The TRC released 94 recommendations as part of a summary of its report. It features a common theme of concern that its work should not be forgotten, but rather lead to concrete steps to improve the lives of aboriginal people in Canada. And that’s keeping with its mandate to gather the written and oral history of residential schools and to work toward reconciliation between former students and the rest of Canada.

The TRC is the legacy of the largest class action lawsuit in Canadian history. When the former students decided to settle out of court with the federal government and four national churches, the commission’s creation was part of the terms to ensure their stories were heard and documented. The gathered testimonies will be kept and managed by a new National Research Centre on Indian Residential Schools at the University of Manitoba in Winnipeg.

Educating New Canadians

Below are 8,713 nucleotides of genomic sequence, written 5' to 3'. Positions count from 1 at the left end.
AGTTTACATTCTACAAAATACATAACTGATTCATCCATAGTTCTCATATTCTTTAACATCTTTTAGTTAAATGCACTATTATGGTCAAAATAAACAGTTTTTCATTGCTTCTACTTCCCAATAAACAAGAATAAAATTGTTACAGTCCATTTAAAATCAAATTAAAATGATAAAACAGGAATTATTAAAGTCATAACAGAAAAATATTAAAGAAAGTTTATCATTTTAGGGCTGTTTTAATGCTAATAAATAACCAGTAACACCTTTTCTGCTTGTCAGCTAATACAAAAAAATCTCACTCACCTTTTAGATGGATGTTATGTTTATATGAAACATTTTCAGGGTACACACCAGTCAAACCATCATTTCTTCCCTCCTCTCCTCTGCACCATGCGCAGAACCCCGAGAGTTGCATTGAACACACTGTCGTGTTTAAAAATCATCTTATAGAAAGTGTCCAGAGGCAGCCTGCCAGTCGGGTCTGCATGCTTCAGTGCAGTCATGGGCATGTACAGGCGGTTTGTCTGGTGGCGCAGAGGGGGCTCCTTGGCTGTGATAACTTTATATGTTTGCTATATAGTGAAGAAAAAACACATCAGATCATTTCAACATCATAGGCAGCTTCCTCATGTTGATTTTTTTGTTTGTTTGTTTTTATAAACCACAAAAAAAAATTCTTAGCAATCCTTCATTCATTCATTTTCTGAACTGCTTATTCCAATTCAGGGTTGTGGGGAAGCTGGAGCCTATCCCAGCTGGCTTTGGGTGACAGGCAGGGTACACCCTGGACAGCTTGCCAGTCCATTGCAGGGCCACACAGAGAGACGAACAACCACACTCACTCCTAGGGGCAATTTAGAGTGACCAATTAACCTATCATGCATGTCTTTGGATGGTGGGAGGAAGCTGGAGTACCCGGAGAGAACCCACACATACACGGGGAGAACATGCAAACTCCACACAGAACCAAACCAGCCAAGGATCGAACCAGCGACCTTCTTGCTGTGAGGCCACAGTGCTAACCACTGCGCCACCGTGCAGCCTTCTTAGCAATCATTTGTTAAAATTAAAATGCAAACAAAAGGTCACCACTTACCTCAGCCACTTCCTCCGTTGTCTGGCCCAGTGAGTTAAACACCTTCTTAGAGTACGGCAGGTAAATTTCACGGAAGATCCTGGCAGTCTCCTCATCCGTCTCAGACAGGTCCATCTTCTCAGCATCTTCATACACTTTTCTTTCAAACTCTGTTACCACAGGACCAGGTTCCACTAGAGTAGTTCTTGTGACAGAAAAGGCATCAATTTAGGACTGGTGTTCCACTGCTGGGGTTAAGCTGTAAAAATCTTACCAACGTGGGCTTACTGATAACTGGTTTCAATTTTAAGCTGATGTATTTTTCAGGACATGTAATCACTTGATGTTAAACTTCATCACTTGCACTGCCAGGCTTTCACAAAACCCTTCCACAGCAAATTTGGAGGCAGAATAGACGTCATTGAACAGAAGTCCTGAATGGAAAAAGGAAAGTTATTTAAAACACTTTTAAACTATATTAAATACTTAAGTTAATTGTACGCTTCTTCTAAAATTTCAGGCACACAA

The broader hope is if Canadians have more knowledge of indigenous history, they will have a better understanding of the current policy disputes between governments and Aboriginal Peoples over natural resources, education and child welfare.

Of significant importance for new Canadians is the last two of the TRC’s 94 Calls to Action. The penultimate recommendation, “call[s] upon the federal government to revise the information kit for newcomers to Canada and its citizenship test to reflect a more inclusive history of the diverse Aboriginal [P]eoples of Canada, including information about the Treaties and the history of residential schools.”

Perhaps it is time for new Canadians themselves to insist on being better informed of an inconvenient truth to better appreciate the travails of indigenous people – essential because we cannot cherry-pick the history we inherit.